The efforts made in hiring, however, are where the good news ends. Women are still navigating the razor's edge of a double or, more truthfully, triple standard that men rarely, if ever, have to face. (That men have little experience facing a similar triple standard is perhaps to the detriment of all). The razor's edge of the triple standard by which women are explicitly and implicitly judged by students, as well as male and female faculty and colleagues include: productivity, femininity and nuturing. I would further argue that conflation of the latter two variables has been at least one source of confusion in addressing the Pipeline Problem.

The conclusion of Williams and Ceci that women are choosing family over career is an ad hominem and/or ad feminam argument since (a) most men in academics have families, in other words the issue of marriage and family is never used to evaluate the careers and characters of men; (b) women entering graduate school have decided in favor of careers; and (c) in today's economic environment most women are employed and the statistics in business and technology aren't much, if at all, better as the recent statistics gathered by the PEW Research Center suggest.

From Wikipedia: an Ironic illustration showing Sutherland Highlander wearing exaggerated Feather bonnet observing "By Jove, what extraordinary headgear you women do wear!"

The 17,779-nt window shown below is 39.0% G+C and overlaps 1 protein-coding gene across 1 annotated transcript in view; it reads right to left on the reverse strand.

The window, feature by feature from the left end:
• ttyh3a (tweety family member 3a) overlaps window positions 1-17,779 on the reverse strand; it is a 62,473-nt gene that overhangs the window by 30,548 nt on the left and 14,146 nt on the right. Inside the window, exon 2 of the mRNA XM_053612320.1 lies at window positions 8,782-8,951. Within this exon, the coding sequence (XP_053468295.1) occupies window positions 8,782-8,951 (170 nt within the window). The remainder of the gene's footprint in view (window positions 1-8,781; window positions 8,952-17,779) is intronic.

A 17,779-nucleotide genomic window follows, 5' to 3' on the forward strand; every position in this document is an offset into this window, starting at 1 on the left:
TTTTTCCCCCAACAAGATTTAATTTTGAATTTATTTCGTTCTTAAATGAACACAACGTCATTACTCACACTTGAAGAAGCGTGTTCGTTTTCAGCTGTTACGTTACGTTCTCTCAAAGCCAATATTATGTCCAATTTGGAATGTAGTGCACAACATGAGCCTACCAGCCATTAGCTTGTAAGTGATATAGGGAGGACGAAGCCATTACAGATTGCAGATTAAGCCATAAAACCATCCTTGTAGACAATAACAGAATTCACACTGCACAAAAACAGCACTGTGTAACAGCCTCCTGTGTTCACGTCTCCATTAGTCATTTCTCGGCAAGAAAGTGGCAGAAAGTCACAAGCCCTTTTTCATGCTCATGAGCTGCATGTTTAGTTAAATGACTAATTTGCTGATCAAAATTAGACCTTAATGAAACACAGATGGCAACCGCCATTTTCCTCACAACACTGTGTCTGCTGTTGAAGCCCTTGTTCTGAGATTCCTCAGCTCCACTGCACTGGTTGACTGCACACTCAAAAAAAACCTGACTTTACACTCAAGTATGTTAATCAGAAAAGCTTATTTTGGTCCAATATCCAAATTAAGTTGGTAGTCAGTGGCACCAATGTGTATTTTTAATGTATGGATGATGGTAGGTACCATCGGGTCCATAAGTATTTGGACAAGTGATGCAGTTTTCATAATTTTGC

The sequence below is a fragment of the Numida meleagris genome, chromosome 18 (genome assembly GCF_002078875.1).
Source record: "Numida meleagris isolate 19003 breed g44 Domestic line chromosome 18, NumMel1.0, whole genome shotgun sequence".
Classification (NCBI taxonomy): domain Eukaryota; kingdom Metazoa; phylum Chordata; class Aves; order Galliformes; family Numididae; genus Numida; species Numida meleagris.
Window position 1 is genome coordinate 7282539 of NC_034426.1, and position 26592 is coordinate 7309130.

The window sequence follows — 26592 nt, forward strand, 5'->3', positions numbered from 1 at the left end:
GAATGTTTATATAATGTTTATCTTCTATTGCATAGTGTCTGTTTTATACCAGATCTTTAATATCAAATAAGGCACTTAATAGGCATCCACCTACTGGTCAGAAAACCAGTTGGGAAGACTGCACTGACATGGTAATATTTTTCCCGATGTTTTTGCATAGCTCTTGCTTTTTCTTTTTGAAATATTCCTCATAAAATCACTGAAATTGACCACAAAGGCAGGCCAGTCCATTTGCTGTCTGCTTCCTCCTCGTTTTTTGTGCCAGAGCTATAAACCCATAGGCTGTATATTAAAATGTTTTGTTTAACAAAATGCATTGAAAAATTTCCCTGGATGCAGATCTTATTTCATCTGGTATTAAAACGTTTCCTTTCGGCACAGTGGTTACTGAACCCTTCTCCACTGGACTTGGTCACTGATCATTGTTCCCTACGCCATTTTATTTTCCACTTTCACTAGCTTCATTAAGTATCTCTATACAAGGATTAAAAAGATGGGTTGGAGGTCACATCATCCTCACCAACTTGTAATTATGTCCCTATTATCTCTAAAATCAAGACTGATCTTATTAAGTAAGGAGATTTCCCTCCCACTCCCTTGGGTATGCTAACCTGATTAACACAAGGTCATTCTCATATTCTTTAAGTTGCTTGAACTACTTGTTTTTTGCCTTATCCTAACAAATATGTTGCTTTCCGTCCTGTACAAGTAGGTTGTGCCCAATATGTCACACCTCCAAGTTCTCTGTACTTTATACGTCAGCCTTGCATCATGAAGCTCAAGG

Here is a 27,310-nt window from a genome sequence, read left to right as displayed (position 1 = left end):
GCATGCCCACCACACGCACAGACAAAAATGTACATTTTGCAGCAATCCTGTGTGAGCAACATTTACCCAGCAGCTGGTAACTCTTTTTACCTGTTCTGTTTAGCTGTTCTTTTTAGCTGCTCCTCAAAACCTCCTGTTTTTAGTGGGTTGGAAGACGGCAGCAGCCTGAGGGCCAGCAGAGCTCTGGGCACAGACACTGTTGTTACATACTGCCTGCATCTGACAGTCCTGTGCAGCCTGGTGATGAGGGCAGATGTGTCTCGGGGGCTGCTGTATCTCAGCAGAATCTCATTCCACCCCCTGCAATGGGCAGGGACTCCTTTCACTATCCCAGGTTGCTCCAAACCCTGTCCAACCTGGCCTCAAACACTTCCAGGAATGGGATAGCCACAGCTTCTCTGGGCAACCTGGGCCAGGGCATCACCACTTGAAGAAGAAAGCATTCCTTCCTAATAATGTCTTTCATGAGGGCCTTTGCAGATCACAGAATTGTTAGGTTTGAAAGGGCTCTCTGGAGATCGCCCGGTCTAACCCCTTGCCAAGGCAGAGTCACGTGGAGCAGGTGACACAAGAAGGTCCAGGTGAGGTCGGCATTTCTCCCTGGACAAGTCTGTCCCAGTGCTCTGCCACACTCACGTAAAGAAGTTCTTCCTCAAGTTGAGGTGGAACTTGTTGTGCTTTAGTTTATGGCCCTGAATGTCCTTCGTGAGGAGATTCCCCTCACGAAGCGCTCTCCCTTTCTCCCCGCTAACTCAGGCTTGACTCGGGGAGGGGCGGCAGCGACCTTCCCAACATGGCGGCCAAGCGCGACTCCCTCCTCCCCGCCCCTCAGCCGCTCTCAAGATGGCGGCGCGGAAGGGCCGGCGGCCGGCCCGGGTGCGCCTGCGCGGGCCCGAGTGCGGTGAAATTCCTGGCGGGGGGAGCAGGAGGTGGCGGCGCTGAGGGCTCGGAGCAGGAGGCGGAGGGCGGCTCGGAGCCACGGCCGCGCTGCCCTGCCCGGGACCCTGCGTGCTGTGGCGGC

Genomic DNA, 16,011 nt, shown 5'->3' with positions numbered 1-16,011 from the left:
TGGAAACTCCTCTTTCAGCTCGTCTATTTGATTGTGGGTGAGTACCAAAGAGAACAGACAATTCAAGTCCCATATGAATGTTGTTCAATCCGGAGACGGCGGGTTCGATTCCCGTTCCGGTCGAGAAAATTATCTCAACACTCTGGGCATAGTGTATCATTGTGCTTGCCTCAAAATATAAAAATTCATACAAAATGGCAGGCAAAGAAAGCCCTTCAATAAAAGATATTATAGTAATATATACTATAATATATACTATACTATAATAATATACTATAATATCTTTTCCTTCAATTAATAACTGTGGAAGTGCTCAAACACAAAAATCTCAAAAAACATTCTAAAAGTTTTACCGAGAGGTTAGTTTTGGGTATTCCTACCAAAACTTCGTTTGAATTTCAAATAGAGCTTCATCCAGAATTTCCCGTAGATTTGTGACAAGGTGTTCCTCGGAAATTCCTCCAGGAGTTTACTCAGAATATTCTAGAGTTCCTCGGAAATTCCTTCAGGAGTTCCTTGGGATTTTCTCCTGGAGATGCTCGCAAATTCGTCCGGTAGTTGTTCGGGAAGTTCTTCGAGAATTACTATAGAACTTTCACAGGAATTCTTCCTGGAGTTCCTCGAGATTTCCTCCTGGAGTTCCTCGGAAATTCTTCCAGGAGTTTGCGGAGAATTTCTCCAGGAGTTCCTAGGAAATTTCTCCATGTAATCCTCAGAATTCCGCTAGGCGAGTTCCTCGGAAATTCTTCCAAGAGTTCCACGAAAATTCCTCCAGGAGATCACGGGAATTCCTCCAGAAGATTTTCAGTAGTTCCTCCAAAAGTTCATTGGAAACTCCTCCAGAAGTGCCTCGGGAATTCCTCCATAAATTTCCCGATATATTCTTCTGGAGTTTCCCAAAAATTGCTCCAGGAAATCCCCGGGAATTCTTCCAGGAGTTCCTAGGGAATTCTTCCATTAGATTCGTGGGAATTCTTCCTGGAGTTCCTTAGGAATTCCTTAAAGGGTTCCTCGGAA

In future posts I'll address the various ways academia fails to adequately provide women with the resources they need to survive the obstacles they encounter on the tenure track. The raw data are much more discouraging than the doctored numbers of Williams and Ceci would lead us to believe. For example, a recent study by Jane Junn at the University of Southern California found that only 55% of women and minorities were promoted, in constrast to 92% of white males. (Scroll to the top of the link to see data from other countries.) Dismal results of this nature also point to the method by which the illusion of equality on campuses is maintained as discussed in: Ivy League Stiffs its Female Profs. If you look at any given STEM department's webpage, the majority of the women's faces you'll see are staff, lecturers, adjuncts, researchers and assistant professors. Finally, I feel obliged to mention one more point, a statistic I haven't seen discussed, and that is the proportion of those fully tenured women that have reached their position without either (a) a spouse appointed at the same university or (b) former mentors appointed at the same university. Both of these categories of women are swimming with the current by virtue of support other women don't have. (I am not at all against spousal hiring programs, I highly recommend them, but the fact that other women don't have access to the various types of support spousal hiring provides needs to be recognized.) In short: